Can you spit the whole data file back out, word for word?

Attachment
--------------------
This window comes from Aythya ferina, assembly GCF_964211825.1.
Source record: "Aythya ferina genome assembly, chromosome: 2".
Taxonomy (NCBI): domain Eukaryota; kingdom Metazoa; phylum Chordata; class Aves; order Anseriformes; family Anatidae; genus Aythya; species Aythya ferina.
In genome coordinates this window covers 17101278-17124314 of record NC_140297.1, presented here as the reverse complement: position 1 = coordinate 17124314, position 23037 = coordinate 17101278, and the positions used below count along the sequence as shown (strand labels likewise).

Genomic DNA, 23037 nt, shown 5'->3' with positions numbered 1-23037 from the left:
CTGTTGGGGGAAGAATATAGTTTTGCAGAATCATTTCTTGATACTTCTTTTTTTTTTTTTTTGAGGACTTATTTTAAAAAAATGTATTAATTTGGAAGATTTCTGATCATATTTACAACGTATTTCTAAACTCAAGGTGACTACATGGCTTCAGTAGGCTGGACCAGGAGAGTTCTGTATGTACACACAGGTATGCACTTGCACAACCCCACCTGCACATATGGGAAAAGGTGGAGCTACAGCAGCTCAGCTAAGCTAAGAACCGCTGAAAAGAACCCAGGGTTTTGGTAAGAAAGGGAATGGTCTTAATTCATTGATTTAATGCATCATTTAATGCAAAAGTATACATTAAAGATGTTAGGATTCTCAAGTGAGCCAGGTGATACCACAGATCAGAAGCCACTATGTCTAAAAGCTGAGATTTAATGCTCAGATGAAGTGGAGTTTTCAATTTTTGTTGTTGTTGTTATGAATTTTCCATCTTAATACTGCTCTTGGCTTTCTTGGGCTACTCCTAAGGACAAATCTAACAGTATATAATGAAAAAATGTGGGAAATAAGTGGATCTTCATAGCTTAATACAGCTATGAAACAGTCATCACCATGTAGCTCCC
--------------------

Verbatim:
This window comes from Aythya ferina, assembly GCF_964211825.1.
Source record: "Aythya ferina genome assembly, chromosome: 2".
Taxonomy (NCBI): domain Eukaryota; kingdom Metazoa; phylum Chordata; class Aves; order Anseriformes; family Anatidae; genus Aythya; species Aythya ferina.
In genome coordinates this window covers 17101278-17124314 of record NC_140297.1, presented here as the reverse complement: position 1 = coordinate 17124314, position 23037 = coordinate 17101278, and the positions used below count along the sequence as shown (strand labels likewise).

Genomic DNA, 23037 nt, shown 5'->3' with positions numbered 1-23037 from the left:
CTGTTGGGGGAAGAATATAGTTTTGCAGAATCATTTCTTGATACTTCTTTTTTTTTTTTTTTGAGGACTTATTTTAAAAAAATGTATTAATTTGGAAGATTTCTGATCATATTTACAACGTATTTCTAAACTCAAGGTGACTACATGGCTTCAGTAGGCTGGACCAGGAGAGTTCTGTATGTACACACAGGTATGCACTTGCACAACCCCACCTGCACATATGGGAAAAGGTGGAGCTACAGCAGCTCAGCTAAGCTAAGAACCGCTGAAAAGAACCCAGGGTTTTGGTAAGAAAGGGAATGGTCTTAATTCATTGATTTAATGCATCATTTAATGCAAAAGTATACATTAAAGATGTTAGGATTCTCAAGTGAGCCAGGTGATACCACAGATCAGAAGCCACTATGTCTAAAAGCTGAGATTTAATGCTCAGATGAAGTGGAGTTTTCAATTTTTGTTGTTGTTGTTATGAATTTTCCATCTTAATACTGCTCTTGGCTTTCTTGGGCTACTCCTAAGGACAAATCTAACAGTATATAATGAAAAAATGTGGGAAATAAGTGGATCTTCATAGCTTAATACAGCTATGAAACAGTCATCACCATGTAGCTCCC